In particular, going through mock interviews can be tremendously valuable to prepare for the real thing. These practice runs can assist an applicant nail down a script for explaining their strengths and background, and it also helps them have the confidence they can convert any interview into a job offer.  

4. Try to avoid comparisons 

MEM graduates land in a variety of roles and industries. While applying for jobs, trying to find the perfect match that fits your skill set can be a challenge. 

Panelist Fizza Jaffer (MEM ʼ19) said there naturally is a lot of pressure to conform to what others are doing, especially when it comes to applying for jobs. When she was applying to jobs, she told herself that job searching is individual-based. An applicant is not competing with others, she told herself, but instead they are looking for the right fit.  

Today, Jaffer is a product owner at American Express, where she leads product ideation for smart enablement within the company's Customer 360 platform. Her goal is to accelerate stakeholders’ time to market for new products. 

“I started by determining my strengths,” Jaffer said. “Then I began looking for jobs where my strengths and existing skills overlapped with my aspirations. It’s very important to know what you want, even if others are not doing that. Focus on your end goal and what leads to it, even if it’s you alone walking down that path.”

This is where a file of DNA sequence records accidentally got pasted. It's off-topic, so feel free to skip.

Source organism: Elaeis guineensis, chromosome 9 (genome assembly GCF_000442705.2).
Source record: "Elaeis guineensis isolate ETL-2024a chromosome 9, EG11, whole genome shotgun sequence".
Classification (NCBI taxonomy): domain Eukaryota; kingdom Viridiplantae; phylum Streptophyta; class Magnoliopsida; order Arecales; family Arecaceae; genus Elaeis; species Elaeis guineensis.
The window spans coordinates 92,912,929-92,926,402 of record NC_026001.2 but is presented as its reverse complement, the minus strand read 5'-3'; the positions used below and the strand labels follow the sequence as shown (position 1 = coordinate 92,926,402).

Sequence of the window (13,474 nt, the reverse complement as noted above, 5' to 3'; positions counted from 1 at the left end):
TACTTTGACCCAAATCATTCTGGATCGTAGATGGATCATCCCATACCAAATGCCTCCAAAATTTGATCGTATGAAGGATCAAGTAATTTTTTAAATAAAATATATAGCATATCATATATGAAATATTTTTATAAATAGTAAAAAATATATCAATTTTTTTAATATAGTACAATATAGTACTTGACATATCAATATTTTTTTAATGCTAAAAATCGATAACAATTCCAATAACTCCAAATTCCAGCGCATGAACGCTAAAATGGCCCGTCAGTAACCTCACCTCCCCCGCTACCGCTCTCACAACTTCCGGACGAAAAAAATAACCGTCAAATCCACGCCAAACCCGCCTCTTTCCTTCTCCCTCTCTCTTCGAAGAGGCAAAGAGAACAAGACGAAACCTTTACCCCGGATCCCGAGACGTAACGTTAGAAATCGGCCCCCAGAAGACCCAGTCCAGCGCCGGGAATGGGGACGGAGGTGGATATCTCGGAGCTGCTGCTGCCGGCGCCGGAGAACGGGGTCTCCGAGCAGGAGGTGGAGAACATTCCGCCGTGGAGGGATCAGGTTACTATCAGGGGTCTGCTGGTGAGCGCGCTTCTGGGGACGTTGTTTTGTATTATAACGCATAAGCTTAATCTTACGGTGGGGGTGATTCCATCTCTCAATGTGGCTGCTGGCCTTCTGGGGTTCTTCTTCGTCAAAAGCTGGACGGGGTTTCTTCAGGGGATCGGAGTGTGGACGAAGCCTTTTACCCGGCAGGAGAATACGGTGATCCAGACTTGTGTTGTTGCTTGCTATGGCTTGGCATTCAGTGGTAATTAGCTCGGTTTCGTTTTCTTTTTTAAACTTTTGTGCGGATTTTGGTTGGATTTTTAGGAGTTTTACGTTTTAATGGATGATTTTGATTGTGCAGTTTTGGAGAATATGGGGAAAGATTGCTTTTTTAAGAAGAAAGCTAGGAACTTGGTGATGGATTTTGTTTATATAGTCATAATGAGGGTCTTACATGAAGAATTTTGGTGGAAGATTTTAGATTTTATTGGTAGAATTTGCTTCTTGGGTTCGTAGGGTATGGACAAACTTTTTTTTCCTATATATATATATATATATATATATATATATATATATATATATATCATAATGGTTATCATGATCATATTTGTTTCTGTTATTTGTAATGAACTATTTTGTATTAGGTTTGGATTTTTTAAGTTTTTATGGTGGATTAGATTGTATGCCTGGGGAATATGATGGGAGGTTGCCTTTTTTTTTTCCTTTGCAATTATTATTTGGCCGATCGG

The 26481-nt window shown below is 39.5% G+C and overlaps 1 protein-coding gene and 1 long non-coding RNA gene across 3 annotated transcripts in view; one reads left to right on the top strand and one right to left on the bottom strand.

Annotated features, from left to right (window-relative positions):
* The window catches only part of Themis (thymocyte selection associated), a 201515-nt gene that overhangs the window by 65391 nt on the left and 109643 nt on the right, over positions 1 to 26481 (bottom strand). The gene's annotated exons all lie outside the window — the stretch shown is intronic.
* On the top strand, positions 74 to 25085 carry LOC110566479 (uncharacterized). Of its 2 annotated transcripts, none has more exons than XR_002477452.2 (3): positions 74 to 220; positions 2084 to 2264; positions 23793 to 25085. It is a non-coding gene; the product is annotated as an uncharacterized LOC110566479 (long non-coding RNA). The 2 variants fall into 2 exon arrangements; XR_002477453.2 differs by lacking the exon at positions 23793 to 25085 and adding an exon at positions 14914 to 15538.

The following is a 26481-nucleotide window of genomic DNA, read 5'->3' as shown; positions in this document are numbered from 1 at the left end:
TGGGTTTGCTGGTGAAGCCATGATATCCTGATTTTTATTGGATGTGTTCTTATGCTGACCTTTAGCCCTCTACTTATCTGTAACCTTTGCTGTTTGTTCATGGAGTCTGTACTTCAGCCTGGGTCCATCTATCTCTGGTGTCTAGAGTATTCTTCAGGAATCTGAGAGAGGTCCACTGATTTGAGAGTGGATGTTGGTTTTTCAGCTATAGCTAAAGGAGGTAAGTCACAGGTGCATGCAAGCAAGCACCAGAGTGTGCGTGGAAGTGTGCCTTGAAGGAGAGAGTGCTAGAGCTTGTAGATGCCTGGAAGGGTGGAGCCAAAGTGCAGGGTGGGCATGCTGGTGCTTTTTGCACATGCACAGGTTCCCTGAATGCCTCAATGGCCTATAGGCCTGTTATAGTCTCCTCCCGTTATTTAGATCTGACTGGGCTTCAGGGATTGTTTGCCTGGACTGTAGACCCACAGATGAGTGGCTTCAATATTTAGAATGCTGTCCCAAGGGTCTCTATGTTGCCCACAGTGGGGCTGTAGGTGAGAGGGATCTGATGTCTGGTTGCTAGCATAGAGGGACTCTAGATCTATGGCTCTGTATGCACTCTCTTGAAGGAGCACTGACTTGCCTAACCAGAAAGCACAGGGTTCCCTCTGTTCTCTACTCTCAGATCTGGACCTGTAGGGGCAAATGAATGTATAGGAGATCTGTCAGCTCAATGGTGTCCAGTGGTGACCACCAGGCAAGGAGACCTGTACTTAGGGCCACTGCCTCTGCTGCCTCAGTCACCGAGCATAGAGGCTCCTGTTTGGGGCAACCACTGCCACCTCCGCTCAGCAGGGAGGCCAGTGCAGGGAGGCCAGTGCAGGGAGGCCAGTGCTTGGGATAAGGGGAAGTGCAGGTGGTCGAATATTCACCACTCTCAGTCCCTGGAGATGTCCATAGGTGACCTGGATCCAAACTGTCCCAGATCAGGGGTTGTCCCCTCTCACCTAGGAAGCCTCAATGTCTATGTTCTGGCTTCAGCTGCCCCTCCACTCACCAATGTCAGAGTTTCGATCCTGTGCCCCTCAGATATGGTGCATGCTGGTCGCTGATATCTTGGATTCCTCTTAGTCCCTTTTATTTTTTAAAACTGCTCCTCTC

5. Hype up your MEM background

Not every person reviewing a resume or making a hiring decision will know what MEM stands for or how that distinguishes an applicant. But it’s important that they do. That is why it is a job seeker's responsibility to make sure it is brought up and explained.

If it can’t be mentioned organically during an interview answer, it is wise for applicants to go out of their way to mention the MEM program, including what they learned and how their education will benefit them in the role they are applying for. The panelists said to assume that MEM isn’t as visible to outsiders as one would expect. So job applicants should be ready to explain what the degree means and how it will help the business.